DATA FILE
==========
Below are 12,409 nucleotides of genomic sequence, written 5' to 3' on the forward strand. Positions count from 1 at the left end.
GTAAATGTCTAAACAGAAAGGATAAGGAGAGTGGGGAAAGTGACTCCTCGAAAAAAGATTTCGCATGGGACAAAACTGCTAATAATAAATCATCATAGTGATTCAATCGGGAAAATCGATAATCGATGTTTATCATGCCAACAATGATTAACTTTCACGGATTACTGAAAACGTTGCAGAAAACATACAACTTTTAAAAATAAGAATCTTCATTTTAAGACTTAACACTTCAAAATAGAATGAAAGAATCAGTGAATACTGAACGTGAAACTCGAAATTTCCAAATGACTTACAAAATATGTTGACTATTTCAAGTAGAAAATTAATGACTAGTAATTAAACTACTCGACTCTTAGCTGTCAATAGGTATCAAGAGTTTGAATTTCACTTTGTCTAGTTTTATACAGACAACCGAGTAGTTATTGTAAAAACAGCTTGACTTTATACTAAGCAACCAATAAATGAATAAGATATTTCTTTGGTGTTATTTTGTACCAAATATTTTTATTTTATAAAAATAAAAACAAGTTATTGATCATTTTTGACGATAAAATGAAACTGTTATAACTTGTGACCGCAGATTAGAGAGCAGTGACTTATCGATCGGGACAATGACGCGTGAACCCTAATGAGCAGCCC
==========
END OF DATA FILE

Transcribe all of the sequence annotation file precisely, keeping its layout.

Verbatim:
Below are 12,409 nucleotides of genomic sequence, written 5' to 3' on the forward strand. Positions count from 1 at the left end.
GTAAATGTCTAAACAGAAAGGATAAGGAGAGTGGGGAAAGTGACTCCTCGAAAAAAGATTTCGCATGGGACAAAACTGCTAATAATAAATCATCATAGTGATTCAATCGGGAAAATCGATAATCGATGTTTATCATGCCAACAATGATTAACTTTCACGGATTACTGAAAACGTTGCAGAAAACATACAACTTTTAAAAATAAGAATCTTCATTTTAAGACTTAACACTTCAAAATAGAATGAAAGAATCAGTGAATACTGAACGTGAAACTCGAAATTTCCAAATGACTTACAAAATATGTTGACTATTTCAAGTAGAAAATTAATGACTAGTAATTAAACTACTCGACTCTTAGCTGTCAATAGGTATCAAGAGTTTGAATTTCACTTTGTCTAGTTTTATACAGACAACCGAGTAGTTATTGTAAAAACAGCTTGACTTTATACTAAGCAACCAATAAATGAATAAGATATTTCTTTGGTGTTATTTTGTACCAAATATTTTTATTTTATAAAAATAAAAACAAGTTATTGATCATTTTTGACGATAAAATGAAACTGTTATAACTTGTGACCGCAGATTAGAGAGCAGTGACTTATCGATCGGGACAATGACGCGTGAACCCTAATGAGCAGCCC